e. magill's                        

The Unapologetic Geek


Top 10 Androids in Film

A future contender?
With hype building for Marvel's The Avengers: Age of Ultron, the recent U.S. release of the critically-acclaimed Ex Machina, and the news trickling in about the forthcoming sequel to Blade Runner, there are no indications that androids have lost any popularity in sci-fi films. Indeed, the idea of a humanoid robot has been a staple of sci-fi for as long as science-fiction has been a thing. When coming up with a list of the top androids in film, I had to restrict myself to live-action movies, because television and animation would make the list far too difficult to whittle down. So, for the sake of clarity, I am defining "android" here as a fully synthetic being that is built to resemble a human, and sometimes the line between "android" and "robot" is a blurry one. Before I begin, though, a few honorable mentions that didn't quite make the cut: the Stepford wives, Robby the Robot, Jet Jaguar, Dot Matrix, Andrew (The Bicentennial Man), and the Transformers. Also, for the sake of this list, I am only listing one android per film or franchise, because I don't want all five (or is it six?) replicants to crowd out other good androids who deserve a spot.

A.I. Artificial Intelligence
David (A.I.)

I almost picked Jude Law's Gigolo Joe here, but even though I love that dancing, Fred Astaire robot prostitute, David still manages to come out as the heart of Spielberg's science-fiction epic. David represents one of the core philosophical questions raised by artificial intelligence: if you can create something real enough to not only pass the Turing test but also be loved, is it alive? If not, what's the difference between a human being and a sophisticated android? Do androids deserve the same rights and treatment? Is it right to give them things like desire and anguish? Haley Joel Osment was a hell of a child actor, and his performance alone makes Adam deserving of this list.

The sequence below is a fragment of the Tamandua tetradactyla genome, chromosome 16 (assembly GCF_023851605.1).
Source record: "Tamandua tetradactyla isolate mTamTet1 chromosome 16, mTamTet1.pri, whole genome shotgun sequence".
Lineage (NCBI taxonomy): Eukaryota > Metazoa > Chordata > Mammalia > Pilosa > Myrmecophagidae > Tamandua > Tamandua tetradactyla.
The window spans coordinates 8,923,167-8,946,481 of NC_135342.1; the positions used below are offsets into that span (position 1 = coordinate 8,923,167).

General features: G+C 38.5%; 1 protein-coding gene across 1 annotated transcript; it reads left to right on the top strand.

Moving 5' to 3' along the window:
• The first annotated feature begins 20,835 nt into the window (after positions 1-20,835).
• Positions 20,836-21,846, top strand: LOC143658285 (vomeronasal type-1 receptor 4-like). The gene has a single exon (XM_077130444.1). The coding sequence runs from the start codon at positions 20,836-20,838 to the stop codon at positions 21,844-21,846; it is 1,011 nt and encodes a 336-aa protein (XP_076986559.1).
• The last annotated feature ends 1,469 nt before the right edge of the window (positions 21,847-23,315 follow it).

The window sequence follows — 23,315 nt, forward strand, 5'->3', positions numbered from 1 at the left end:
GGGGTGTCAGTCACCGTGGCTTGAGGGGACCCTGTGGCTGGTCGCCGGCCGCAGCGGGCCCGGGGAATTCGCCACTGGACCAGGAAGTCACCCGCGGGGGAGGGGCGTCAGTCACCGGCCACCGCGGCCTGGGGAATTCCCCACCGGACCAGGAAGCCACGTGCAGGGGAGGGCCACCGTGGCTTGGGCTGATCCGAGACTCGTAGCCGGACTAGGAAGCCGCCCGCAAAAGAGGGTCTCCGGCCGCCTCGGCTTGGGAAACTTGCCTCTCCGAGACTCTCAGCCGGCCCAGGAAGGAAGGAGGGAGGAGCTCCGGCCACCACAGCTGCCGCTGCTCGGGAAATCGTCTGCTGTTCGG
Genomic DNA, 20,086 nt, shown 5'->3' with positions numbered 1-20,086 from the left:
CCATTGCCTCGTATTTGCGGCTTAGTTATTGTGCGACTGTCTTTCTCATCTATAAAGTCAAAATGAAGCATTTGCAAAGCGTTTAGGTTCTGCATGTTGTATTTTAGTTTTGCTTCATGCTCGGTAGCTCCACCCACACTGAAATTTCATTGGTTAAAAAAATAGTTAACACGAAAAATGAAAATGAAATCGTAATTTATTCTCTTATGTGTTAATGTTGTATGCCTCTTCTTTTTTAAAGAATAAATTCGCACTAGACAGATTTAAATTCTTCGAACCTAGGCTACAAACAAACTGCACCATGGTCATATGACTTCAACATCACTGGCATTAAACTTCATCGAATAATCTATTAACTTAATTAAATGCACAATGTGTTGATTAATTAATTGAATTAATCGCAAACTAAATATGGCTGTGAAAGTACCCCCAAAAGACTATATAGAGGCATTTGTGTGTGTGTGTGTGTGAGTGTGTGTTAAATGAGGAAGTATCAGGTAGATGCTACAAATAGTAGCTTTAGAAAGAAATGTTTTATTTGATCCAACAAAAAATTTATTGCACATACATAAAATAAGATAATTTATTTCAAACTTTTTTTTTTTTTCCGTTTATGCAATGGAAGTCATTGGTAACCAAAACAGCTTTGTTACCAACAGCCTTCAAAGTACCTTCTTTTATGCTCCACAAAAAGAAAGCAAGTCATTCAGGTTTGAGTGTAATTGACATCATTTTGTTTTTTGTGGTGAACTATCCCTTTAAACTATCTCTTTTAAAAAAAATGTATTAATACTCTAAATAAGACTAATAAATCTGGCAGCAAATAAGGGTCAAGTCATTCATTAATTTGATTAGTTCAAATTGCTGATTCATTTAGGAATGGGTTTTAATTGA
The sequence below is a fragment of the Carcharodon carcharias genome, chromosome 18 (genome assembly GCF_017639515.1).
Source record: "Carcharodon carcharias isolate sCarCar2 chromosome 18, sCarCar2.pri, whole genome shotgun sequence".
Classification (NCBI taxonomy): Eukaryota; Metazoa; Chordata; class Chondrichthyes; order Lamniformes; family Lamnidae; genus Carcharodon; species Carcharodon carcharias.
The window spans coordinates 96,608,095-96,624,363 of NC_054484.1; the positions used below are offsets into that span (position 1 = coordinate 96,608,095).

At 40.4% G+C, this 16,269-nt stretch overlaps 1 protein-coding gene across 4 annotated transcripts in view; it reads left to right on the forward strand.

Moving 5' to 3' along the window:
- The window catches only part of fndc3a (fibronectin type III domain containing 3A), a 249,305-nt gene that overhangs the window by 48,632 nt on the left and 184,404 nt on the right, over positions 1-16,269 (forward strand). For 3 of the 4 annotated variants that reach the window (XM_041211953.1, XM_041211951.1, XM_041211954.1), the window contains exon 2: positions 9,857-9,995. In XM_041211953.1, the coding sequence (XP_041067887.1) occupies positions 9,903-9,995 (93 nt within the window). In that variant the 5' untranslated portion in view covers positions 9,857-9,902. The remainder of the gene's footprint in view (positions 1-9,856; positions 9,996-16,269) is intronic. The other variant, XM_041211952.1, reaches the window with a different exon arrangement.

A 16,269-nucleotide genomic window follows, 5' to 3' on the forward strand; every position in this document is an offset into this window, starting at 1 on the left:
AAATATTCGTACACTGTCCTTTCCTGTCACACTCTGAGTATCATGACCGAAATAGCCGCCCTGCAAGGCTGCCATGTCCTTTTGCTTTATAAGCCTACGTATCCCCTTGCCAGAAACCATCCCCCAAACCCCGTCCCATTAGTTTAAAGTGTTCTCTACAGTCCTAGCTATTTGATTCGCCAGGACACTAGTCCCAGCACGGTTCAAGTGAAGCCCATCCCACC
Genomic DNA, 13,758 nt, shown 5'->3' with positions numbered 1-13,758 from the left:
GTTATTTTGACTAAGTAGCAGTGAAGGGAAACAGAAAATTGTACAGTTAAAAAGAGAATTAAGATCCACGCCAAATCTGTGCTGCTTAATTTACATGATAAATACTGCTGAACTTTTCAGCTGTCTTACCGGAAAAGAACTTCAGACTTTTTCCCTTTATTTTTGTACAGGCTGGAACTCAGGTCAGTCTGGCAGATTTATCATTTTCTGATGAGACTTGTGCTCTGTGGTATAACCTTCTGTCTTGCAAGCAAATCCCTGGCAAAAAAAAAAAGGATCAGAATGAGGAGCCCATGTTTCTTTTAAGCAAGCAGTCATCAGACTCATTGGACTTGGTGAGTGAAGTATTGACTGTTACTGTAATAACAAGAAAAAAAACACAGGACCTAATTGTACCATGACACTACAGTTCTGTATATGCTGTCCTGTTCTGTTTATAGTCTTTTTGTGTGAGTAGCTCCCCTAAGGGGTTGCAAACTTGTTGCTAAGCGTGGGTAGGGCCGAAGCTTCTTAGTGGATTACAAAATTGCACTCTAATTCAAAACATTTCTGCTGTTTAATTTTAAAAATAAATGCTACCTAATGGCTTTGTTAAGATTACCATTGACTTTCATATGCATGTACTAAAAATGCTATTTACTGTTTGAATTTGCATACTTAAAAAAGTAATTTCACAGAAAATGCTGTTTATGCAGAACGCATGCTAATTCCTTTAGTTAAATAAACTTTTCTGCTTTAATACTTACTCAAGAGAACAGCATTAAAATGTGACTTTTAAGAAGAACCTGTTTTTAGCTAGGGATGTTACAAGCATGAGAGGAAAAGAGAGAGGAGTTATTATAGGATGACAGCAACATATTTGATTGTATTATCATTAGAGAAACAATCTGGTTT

David (Prometheus)

The most recent film on this list, Prometheus features another android named David. This David, though, is the polar opposite of Spielberg's creation, an enigmatic thinking machine with alien motives and the creepy ability to cross the uncanny valley when it suits him. It's hard to imagine anybody loving this David, and yet, in the universe of Prometheus, he serves as a foil against flesh and blood characters who are as paradoxical and unreadable as he is. Whether it's the cold mission overseer Meredith Vickers, the ruthless CEO Peter Weyland, the clearly mentally unstable Fifield, or the brutal Engineers themselves, the characters of Prometheus are portrayed as being just as programmed and inhuman as David is. What gives David a spot on this list, though, is the montage of scenes at the start of the film that show what an android like him does when facing an intense stretch of alone time.

Metropolis (1927)
The Maschinenmensch